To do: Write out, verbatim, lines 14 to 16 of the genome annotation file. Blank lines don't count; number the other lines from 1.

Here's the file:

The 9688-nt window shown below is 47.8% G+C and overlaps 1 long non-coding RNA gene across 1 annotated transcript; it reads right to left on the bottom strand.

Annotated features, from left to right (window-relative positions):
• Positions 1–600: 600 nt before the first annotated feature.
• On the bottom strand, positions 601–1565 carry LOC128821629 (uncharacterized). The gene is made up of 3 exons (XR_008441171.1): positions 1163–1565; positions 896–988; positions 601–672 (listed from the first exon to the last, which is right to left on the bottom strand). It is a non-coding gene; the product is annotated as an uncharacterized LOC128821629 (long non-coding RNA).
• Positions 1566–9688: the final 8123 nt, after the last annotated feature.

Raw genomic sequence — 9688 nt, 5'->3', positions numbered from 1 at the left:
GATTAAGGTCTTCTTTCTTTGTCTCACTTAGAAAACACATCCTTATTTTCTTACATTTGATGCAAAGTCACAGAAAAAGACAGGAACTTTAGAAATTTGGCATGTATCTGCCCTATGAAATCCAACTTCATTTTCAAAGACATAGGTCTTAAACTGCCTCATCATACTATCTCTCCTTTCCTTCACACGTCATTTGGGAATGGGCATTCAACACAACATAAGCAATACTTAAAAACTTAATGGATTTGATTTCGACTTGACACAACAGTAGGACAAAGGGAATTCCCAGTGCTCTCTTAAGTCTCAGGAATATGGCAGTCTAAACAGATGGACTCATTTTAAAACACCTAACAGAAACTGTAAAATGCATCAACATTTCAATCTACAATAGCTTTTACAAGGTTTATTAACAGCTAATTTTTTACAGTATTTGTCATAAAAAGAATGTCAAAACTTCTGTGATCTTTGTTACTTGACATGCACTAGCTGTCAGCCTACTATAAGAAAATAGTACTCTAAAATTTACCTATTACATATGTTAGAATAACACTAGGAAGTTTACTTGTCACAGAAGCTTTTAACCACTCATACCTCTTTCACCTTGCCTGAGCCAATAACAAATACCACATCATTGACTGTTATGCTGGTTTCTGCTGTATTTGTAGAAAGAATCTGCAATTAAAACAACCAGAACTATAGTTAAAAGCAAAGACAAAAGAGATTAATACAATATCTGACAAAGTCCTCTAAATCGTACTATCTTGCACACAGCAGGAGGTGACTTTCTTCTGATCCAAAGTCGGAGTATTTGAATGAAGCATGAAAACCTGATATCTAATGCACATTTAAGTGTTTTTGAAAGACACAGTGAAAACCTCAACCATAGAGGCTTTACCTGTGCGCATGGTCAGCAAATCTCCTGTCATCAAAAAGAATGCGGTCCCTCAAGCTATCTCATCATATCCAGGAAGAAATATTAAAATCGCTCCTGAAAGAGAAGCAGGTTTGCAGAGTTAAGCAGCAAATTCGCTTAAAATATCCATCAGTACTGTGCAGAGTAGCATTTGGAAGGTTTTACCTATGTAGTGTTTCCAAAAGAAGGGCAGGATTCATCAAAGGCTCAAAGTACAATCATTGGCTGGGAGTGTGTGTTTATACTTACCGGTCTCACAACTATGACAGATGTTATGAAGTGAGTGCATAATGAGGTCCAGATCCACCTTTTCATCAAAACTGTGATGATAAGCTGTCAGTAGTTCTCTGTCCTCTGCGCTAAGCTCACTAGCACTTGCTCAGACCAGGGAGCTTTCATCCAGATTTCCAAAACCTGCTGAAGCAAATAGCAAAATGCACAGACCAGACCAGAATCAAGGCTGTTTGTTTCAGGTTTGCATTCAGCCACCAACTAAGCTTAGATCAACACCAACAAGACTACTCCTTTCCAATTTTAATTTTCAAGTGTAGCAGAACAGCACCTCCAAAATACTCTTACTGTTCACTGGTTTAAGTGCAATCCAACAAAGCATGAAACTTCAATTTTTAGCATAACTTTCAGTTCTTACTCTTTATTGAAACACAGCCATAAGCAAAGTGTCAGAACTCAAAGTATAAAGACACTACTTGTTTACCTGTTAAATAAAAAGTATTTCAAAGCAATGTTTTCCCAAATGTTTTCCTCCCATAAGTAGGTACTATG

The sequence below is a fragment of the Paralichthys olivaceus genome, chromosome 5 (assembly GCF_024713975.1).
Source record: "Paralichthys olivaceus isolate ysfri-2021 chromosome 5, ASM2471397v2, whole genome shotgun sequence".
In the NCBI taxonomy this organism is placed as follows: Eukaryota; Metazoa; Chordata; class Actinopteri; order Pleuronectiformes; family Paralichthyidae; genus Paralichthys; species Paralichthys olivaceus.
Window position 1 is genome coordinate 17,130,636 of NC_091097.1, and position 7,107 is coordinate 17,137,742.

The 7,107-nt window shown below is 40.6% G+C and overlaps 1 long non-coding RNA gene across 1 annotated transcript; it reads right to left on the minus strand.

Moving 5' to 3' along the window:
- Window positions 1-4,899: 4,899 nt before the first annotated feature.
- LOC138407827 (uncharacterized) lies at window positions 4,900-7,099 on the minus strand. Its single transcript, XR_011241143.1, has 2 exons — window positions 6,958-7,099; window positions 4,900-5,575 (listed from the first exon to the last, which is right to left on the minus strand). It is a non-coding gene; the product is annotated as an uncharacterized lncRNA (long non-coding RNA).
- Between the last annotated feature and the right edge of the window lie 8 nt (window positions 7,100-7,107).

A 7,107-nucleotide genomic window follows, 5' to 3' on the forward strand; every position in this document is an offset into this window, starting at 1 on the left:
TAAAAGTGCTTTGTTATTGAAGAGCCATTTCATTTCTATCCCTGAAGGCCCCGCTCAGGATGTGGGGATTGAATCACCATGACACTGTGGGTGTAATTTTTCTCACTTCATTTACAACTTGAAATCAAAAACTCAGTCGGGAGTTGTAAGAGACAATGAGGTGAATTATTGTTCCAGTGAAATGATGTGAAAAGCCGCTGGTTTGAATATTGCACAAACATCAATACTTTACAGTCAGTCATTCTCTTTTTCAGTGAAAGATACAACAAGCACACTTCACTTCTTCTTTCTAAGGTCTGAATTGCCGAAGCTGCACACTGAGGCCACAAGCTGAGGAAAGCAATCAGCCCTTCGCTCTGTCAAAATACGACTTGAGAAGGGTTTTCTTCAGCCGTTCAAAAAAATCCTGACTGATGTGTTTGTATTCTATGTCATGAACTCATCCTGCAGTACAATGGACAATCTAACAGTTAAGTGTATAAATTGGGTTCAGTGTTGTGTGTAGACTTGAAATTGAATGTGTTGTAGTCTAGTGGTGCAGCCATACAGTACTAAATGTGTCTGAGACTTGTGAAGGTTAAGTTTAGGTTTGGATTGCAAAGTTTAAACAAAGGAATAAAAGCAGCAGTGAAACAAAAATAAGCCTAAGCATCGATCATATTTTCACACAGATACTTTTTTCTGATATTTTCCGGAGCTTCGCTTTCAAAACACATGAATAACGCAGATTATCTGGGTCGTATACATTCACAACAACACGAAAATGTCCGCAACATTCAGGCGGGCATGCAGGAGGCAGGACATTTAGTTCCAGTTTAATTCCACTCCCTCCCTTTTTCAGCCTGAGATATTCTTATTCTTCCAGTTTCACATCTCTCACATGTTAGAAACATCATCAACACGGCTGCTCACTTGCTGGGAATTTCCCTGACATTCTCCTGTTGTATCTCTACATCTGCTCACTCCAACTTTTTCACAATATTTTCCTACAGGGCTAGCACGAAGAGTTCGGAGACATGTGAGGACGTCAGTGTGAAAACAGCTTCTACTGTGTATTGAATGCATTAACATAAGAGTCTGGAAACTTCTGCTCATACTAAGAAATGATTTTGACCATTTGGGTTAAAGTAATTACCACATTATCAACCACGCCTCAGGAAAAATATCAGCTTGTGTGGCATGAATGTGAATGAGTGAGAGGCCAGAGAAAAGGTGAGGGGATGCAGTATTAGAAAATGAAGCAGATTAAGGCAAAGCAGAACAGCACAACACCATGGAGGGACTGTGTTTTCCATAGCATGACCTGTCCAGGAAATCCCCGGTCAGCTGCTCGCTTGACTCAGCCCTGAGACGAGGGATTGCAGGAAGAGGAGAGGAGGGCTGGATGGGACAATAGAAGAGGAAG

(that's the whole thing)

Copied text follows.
- Window positions 1-4,899: 4,899 nt before the first annotated feature.
- LOC138407827 (uncharacterized) lies at window positions 4,900-7,099 on the minus strand. Its single transcript, XR_011241143.1, has 2 exons — window positions 6,958-7,099; window positions 4,900-5,575 (listed from the first exon to the last, which is right to left on the minus strand). It is a non-coding gene; the product is annotated as an uncharacterized lncRNA (long non-coding RNA).
- Between the last annotated feature and the right edge of the window lie 8 nt (window positions 7,100-7,107).